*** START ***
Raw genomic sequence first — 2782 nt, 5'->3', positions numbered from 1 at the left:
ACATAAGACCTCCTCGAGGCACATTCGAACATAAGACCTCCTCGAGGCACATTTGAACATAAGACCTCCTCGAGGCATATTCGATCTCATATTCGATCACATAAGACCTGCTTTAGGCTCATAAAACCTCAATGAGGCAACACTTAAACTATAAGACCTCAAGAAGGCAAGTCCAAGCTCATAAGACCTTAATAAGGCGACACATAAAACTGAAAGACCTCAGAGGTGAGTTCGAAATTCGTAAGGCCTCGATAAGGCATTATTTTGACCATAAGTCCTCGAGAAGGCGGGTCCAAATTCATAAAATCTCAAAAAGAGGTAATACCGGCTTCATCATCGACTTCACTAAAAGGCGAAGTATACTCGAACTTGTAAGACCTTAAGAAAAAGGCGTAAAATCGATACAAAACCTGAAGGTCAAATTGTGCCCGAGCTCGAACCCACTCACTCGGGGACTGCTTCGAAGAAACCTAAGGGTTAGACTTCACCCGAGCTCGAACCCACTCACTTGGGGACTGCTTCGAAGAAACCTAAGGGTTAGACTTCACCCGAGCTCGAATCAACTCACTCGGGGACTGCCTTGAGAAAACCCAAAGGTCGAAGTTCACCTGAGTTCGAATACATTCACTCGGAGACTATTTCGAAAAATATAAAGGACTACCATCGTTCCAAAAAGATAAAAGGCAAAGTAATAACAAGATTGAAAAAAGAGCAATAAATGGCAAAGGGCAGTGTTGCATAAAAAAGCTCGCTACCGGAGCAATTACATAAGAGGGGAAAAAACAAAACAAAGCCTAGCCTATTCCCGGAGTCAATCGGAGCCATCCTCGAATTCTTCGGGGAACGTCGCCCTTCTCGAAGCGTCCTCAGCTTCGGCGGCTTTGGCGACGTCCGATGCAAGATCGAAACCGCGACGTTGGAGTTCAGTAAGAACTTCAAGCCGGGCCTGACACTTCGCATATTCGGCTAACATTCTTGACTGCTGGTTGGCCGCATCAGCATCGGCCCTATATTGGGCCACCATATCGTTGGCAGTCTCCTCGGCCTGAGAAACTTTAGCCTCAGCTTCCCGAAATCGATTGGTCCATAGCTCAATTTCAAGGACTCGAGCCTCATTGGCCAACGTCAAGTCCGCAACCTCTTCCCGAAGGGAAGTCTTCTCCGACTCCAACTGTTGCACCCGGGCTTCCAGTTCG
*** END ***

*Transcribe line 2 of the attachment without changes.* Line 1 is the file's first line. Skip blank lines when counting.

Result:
ACATAAGACCTCCTCGAGGCACATTCGAACATAAGACCTCCTCGAGGCACATTTGAACATAAGACCTCCTCGAGGCATATTCGATCTCATATTCGATCACATAAGACCTGCTTTAGGCTCATAAAACCTCAATGAGGCAACACTTAAACTATAAGACCTCAAGAAGGCAAGTCCAAGCTCATAAGACCTTAATAAGGCGACACATAAAACTGAAAGACCTCAGAGGTGAGTTCGAAATTCGTAAGGCCTCGATAAGGCATTATTTTGACCATAAGTCCTCGAGAAGGCGGGTCCAAATTCATAAAATCTCAAAAAGAGGTAATACCGGCTTCATCATCGACTTCACTAAAAGGCGAAGTATACTCGAACTTGTAAGACCTTAAGAAAAAGGCGTAAAATCGATACAAAACCTGAAGGTCAAATTGTGCCCGAGCTCGAACCCACTCACTCGGGGACTGCTTCGAAGAAACCTAAGGGTTAGACTTCACCCGAGCTCGAACCCACTCACTTGGGGACTGCTTCGAAGAAACCTAAGGGTTAGACTTCACCCGAGCTCGAATCAACTCACTCGGGGACTGCCTTGAGAAAACCCAAAGGTCGAAGTTCACCTGAGTTCGAATACATTCACTCGGAGACTATTTCGAAAAATATAAAGGACTACCATCGTTCCAAAAAGATAAAAGGCAAAGTAATAACAAGATTGAAAAAAGAGCAATAAATGGCAAAGGGCAGTGTTGCATAAAAAAGCTCGCTACCGGAGCAATTACATAAGAGGGGAAAAAACAAAACAAAGCCTAGCCTATTCCCGGAGTCAATCGGAGCCATCCTCGAATTCTTCGGGGAACGTCGCCCTTCTCGAAGCGTCCTCAGCTTCGGCGGCTTTGGCGACGTCCGATGCAAGATCGAAACCGCGACGTTGGAGTTCAGTAAGAACTTCAAGCCGGGCCTGACACTTCGCATATTCGGCTAACATTCTTGACTGCTGGTTGGCCGCATCAGCATCGGCCCTATATTGGGCCACCATATCGTTGGCAGTCTCCTCGGCCTGAGAAACTTTAGCCTCAGCTTCCCGAAATCGATTGGTCCATAGCTCAATTTCAAGGACTCGAGCCTCATTGGCCAACGTCAAGTCCGCAACCTCTTCCCGAAGGGAAGTCTTCTCCGACTCCAACTGTTGCACCCGGGCTTCCAGTTCG